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UK PM to meet football officials over European Super League

British Prime Minister Boris Johnson will host a meeting of officials from football governing bodies the FA and the Premier League, as well as fans’ representatives, later to discuss the proposed European Super League, reports BBC.

Boris Johnson described the new league, which includes six leading English clubs, as “ludicrous”.

The 12 founding members of the league face a fierce backlash after unveiling proposals for a breakaway tournament.

One insisted they were doing it to “save football”.

Real Madrid President Florentino Perez said the decision to create the new league, which his club would be a part of, was in part taken because “young people are no longer interested” in the game.

He told a Spanish TV show: “Audiences are decreasing and rights are decreasing and something had to be done. We are all ruined. Television has to change so we can adapt.”

The 14 Premier League clubs not participating in the new venture are also due to discuss their response later.

Fans and pundits have expressed fury at what they say would be an unfair competition that would lock many teams out of top European football.

The proposed league – which has been described as a football “closed shop” by a government minister – has united MPs from every party against it.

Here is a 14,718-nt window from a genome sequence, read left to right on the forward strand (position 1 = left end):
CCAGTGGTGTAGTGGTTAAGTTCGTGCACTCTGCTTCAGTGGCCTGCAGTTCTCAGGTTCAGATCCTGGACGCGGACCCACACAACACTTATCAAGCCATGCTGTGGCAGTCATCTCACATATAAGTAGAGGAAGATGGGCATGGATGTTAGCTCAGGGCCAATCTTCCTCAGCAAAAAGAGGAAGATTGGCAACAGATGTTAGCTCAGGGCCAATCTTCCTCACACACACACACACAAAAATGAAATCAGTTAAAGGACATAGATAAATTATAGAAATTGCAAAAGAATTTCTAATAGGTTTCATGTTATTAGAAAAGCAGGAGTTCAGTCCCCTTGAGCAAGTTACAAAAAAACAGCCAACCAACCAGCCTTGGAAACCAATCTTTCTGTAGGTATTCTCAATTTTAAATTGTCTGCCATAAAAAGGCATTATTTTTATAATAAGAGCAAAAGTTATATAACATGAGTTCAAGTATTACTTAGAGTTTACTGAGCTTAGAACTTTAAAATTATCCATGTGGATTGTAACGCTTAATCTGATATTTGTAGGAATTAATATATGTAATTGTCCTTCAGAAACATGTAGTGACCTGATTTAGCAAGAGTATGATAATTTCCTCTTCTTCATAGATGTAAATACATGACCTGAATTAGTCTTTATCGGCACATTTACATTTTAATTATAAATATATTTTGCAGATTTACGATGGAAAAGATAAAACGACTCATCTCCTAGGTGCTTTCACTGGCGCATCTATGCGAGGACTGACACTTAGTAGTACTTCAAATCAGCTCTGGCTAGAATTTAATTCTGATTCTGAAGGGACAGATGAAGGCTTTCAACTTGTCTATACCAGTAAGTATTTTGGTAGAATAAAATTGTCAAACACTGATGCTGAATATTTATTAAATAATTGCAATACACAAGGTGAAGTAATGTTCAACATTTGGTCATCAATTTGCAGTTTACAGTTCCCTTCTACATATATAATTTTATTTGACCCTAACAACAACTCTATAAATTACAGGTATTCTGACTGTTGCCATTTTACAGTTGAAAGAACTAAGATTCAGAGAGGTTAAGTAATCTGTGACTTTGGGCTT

Under the plans – revealed on Sunday – the 12 founding football clubs would be permanent members and never face relegation.

Critics say the new league could supplant the existing Champions League and disrupt the current football “pyramid” that sees teams rise or fall on merit.

‘It’s your game’

Writing in the Sun, the prime minister said he was “horrified” at the implications for clubs across the country.

In a direct message to fans, he said: “It is your game – and you can rest assured that I’m going to do everything I can to give this ludicrous plan a straight red.”

Labour’s shadow sports minister Alison McGovern urged the UK’s competitions watchdog to investigate, describing the plans as “nothing short of an attempt to stitch up competition for a few elite clubs at the top”.

And on Monday, the Duke of Cambridge, who is president of the Football Association, said he shared fans’ concerns about “the damage it risks causing to the game we love”.

Meanwhile, the president of European football’s governing body Uefa, Aleksander Ceferin, warned players who play for teams in the ESL that they would be “banned from the World Cup and the Euros”.

Sky Sports confirmed it had not “not been involved in any discussions” about the breakaway league.

“We are completely focused on supporting our long term football partners in the UK and in Europe,” the broadcaster said.